' “Today is declared an unscheduled holiday.”
' “I don’t know what you mean when you say ‘the whole world’ or ‘generations before him.’I thought there was only us. I thought there was only now.”
' “Gabe?” The newchild stirred slightly in his sleep. Jonas looked over at him. “There could be love”, Jonas whispered.”
' “If everything’s the same, then there aren’t any choices! I want to wake up in the morning and decide things!”
' “For the first time, he heard something that he knew to be music. He heard people singing. Behind him, across vast distances of space and time, from the place he had left, he thought he heard music too. But perhaps, it was only an echo.”
The thing about The Giver is that my opinion on it has changed every time I read it. When I first read it, I rated it only two stars. The story, though meaningful, was a little too plain and short for my liking - I felt like it didn't meet my expectations. However, after reading the second book, Gathering Blue, which I LOVED, I felt I should reread this book just in case I had missed something. With my lowered expectations, I found a new appreciation and love for this book, and bumped my rating up to five stars. Having said this, The Giver is hard to review, because, like I said, you see something new in the story every time.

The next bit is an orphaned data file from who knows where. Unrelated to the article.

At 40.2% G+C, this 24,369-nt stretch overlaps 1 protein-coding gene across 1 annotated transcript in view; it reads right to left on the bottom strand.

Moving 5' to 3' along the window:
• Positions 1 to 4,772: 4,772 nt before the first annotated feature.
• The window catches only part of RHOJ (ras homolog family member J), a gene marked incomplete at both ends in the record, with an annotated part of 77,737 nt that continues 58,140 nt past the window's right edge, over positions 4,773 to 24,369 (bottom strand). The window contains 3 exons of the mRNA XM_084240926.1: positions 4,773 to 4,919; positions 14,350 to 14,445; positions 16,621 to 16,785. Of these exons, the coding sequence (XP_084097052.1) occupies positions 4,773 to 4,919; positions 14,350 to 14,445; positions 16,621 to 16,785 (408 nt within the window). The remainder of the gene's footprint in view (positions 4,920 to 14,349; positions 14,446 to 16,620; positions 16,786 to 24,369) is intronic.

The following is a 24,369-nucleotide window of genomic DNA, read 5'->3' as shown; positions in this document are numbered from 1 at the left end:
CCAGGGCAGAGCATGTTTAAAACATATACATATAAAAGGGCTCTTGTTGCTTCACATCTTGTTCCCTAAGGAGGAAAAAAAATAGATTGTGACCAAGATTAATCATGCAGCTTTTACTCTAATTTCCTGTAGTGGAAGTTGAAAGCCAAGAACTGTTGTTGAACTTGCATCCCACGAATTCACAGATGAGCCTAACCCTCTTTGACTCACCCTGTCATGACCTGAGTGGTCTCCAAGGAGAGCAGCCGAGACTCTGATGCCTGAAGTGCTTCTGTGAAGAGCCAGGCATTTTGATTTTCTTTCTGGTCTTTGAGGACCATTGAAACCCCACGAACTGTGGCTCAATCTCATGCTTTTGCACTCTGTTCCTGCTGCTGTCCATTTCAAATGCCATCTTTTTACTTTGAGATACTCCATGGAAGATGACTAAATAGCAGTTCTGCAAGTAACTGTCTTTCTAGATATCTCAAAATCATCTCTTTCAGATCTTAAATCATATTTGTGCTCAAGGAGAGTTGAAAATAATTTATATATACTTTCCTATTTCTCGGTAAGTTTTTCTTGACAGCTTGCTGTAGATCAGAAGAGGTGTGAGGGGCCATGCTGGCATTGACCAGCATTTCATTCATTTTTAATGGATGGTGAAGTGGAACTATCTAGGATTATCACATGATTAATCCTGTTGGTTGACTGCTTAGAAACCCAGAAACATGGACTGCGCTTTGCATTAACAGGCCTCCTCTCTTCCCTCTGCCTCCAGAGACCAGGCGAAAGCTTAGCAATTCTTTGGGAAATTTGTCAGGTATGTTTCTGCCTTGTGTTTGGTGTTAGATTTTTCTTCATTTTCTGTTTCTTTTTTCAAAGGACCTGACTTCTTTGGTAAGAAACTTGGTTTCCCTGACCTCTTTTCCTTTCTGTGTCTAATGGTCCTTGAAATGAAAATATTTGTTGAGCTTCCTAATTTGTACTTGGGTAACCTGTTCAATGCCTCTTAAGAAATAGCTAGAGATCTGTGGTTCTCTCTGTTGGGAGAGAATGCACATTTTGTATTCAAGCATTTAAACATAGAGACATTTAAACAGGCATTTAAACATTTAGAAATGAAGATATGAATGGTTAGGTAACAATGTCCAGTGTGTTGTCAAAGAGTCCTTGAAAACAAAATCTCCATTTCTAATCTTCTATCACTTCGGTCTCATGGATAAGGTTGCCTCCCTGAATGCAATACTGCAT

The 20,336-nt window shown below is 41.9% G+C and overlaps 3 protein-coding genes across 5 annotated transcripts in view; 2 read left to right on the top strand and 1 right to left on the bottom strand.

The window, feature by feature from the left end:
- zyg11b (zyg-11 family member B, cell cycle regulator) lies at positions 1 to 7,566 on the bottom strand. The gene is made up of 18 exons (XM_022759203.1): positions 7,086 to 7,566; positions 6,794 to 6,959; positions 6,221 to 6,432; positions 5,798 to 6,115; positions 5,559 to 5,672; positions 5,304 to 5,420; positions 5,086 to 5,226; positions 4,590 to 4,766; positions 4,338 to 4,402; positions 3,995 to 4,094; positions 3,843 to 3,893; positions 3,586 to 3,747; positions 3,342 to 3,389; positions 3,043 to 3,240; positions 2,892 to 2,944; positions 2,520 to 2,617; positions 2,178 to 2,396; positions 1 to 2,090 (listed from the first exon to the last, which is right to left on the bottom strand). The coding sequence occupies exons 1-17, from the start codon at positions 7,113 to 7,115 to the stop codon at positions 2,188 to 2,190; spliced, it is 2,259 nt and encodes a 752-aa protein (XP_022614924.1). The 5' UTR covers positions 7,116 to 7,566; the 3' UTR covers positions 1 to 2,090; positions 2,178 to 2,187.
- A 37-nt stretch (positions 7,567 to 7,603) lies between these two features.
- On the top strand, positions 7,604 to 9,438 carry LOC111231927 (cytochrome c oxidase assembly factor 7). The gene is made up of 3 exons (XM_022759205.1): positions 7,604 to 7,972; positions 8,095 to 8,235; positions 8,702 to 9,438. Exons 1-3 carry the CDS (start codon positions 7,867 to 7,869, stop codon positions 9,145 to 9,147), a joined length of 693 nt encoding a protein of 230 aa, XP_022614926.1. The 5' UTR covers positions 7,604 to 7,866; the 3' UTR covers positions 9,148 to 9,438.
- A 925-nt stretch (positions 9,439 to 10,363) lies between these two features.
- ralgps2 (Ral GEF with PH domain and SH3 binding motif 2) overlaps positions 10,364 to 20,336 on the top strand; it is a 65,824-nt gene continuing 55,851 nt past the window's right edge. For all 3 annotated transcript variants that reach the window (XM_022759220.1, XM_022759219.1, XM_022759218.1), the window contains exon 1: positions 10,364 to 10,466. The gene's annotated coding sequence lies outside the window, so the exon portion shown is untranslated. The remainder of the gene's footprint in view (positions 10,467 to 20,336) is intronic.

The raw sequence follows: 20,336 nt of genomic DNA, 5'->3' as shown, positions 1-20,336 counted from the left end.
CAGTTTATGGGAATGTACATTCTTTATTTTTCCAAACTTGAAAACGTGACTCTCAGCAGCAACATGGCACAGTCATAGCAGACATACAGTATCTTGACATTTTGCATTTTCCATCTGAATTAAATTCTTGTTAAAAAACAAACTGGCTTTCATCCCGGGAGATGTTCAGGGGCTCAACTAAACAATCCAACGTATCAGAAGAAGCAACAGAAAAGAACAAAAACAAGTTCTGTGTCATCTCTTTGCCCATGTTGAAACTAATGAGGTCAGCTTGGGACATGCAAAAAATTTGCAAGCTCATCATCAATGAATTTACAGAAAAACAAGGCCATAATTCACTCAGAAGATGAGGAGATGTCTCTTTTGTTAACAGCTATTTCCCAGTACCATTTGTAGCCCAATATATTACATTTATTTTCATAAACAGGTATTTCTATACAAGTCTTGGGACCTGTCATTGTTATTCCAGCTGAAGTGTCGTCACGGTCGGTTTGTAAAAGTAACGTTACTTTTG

Personally, I liked the character of Jonas. He's a strong, thoughtful main character for a powerful, thought-provoking series. The concept of this book is very fascinating - I have to applaud Lowry for this, I never thought I would read a dystopia with such an outgoing, terrifyingly realistic future for our world. The whole Releasing thing (actually, spoiler alert, killing) kept me on the edge of my seat, and, like every book in the Giver Quartet, I shed a few tears. Because the thing I've really realized about this series is that it really is a metaphor, in every way possible, of our world. I won't elaborate, all I'll say is that I would definitely give this book a try - and that I agree with the first sentence of the summary: "The Giver, the 1994 Newbery Medal winner, has become one of the most INFLUENTIAL novels of our time." (Oh, and the word haunting, and in the last book, chilling.)